These resources aren’t new. Third-party programs have long offered some of these solutions to players, and the community was divided by whether they were an unfair competitive advantage or just a boon ready to be utilized. Moving them in-house draws a clear line for players though. Not only are they available to all, but policies are changing to make third-party programs less powerful in their information gathering.
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“Here at Riot we sometimes find ourselves using third-party sites to look up rune pages. We’re like if this is such an important feature for players to easily transition and try out different champions, then we wanted to make that more accessible in the game without having to go outside of it to get that information,” Noonan said.
“At a very high level, our general goal is third-party tools don’t give players an in-game advantage. If there is some way of querying an API service to give information that’s not available in the game, then that’s something we will be reviewing and either internally closing off the information or working with third-parties to disable things that are unfair.”
No matter the number of quality of life fixes Riot makes though, there’ll always be one big barrier to League of Legends: the number of champions. It’s rocketed past 160 in 2022, and with more releases like K’Sante just around the corner, the developers have no intention of stopping for the sake of simplicity.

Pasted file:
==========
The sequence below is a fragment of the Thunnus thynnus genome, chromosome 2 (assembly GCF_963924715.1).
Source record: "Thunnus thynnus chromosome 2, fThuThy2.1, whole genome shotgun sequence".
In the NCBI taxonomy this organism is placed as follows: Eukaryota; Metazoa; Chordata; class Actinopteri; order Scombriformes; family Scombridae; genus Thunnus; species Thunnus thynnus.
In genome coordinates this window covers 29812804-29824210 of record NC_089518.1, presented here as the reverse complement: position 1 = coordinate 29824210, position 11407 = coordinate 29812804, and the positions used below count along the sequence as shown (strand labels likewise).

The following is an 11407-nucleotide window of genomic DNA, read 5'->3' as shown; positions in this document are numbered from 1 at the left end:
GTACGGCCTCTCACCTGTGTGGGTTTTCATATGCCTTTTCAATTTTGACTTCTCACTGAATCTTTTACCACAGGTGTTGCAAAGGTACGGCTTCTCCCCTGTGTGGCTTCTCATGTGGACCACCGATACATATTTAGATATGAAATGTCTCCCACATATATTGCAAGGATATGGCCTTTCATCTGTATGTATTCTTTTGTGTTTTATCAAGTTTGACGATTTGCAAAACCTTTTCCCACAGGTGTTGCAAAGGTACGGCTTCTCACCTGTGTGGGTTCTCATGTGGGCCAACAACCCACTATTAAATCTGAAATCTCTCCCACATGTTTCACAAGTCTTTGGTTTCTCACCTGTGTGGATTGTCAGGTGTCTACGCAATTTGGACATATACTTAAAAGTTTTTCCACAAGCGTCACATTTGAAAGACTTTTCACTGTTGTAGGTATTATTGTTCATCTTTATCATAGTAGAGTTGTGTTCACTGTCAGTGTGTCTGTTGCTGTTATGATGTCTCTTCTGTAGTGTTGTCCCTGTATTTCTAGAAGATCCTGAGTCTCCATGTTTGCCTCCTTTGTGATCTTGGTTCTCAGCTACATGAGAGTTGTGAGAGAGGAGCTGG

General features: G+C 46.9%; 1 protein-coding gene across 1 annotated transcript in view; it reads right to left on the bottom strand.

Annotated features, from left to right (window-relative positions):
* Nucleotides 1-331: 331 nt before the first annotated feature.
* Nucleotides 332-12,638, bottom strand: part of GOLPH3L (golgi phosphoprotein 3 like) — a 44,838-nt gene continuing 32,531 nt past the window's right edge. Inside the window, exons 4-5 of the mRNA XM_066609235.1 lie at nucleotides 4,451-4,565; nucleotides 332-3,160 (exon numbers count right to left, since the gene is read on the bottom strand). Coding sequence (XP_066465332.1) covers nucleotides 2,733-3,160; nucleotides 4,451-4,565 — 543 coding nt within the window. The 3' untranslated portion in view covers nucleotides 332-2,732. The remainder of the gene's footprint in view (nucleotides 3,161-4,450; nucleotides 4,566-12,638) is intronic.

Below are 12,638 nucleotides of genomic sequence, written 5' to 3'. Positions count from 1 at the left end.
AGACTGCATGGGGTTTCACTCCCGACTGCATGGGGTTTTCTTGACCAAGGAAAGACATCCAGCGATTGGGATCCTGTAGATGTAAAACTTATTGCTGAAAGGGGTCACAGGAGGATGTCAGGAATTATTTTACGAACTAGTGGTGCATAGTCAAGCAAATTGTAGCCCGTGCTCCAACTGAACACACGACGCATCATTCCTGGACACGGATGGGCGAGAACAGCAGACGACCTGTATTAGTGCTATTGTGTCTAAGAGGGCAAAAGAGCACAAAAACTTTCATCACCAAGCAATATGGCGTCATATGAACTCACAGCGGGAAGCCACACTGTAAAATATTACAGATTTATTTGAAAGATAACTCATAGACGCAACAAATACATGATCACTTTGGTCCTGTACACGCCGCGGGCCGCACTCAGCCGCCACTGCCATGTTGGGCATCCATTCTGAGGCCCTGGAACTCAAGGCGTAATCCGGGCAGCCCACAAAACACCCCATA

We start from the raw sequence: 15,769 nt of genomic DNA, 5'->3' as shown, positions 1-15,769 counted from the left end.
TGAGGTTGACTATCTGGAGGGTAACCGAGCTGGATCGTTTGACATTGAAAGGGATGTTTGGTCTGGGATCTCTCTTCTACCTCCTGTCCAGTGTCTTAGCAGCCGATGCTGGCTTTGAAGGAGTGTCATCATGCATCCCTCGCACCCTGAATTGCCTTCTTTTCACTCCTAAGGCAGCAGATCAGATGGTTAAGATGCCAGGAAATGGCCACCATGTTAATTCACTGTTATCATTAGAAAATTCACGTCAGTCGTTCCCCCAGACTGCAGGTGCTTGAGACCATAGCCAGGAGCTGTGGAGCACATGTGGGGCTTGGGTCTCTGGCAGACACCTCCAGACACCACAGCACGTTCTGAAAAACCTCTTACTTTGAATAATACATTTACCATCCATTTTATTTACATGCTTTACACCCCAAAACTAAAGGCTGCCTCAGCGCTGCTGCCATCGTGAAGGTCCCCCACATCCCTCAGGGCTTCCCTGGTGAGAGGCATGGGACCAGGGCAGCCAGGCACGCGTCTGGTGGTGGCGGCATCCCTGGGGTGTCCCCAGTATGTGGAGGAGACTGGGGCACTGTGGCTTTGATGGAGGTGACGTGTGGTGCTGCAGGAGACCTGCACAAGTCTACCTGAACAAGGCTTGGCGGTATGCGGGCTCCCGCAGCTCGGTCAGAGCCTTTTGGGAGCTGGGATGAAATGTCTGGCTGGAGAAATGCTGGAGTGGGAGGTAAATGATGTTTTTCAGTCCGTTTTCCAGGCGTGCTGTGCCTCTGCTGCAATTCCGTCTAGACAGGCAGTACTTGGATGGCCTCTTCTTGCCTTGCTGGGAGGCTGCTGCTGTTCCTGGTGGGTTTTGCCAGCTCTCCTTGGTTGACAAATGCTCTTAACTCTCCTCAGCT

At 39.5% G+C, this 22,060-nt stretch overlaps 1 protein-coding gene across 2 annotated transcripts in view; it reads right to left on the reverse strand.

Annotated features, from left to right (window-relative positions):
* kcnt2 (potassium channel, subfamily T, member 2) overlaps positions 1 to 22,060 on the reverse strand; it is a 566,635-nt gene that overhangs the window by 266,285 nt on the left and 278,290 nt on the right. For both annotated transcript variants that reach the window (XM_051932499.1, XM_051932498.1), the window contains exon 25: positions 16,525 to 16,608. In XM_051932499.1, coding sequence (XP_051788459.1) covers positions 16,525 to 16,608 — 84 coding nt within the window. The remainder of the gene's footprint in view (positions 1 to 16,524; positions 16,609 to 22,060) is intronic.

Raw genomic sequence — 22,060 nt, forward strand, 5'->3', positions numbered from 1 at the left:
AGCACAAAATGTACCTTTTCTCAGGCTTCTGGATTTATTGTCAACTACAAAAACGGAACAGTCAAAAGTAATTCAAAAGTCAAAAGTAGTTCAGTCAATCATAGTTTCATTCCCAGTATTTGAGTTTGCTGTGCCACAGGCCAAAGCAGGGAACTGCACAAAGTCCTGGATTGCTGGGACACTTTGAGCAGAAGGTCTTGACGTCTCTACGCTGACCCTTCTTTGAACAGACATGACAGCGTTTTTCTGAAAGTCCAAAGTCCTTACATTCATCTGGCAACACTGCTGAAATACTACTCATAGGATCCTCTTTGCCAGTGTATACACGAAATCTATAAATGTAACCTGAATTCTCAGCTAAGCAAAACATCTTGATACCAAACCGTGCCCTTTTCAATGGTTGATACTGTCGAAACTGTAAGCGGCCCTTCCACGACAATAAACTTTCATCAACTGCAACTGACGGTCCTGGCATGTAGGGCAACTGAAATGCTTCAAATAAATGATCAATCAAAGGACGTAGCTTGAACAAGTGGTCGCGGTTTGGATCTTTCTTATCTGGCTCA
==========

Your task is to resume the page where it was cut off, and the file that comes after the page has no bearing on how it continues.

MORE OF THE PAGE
New content still needs to be churned out to keep existing players interested, and over time that’ll only increase the barrier. That’s also on top of players just simply getting better.
“There’s a lot of champions in the game now, and it’s important to understand what they all do so you can be impactful as a player,” Noonan continued.
“Another thing I find interesting and reflect on a lot is just the average skill level of the player base. The type of things you see Silver players do nowadays — their average CS scores, even their basic understandings of the game, wave management, trading patterns, objectives — the mid skill level is a lot higher than it used to be.
“As the player base continues to learn more about the game, it can be harder to get in and get good because everyone else has been playing for a long time and learned so many things.”
Riot can at least mitigate some of the damage by making the onboarding process smoother, and players can learn what each champion does at a more gradual pace rather than information overload from day one.
There’s some things they are looking at for the future of League of Legends too. Using tools like machine learning, the developer is slowly understanding the data behind some of the game’s more complex mechanics — like exactly how much an objective is worth in numerical value.
“It’s one of the things we’re trying to consistently evaluate and think about, ways we can make it more approachable for new players without removing the depth of the gameplay that makes it so great and something you can never fully master. It’s important to us.”
While Season 13 is a high point in making League of Legends more accessible, it is far from being the last set of changes in this direction.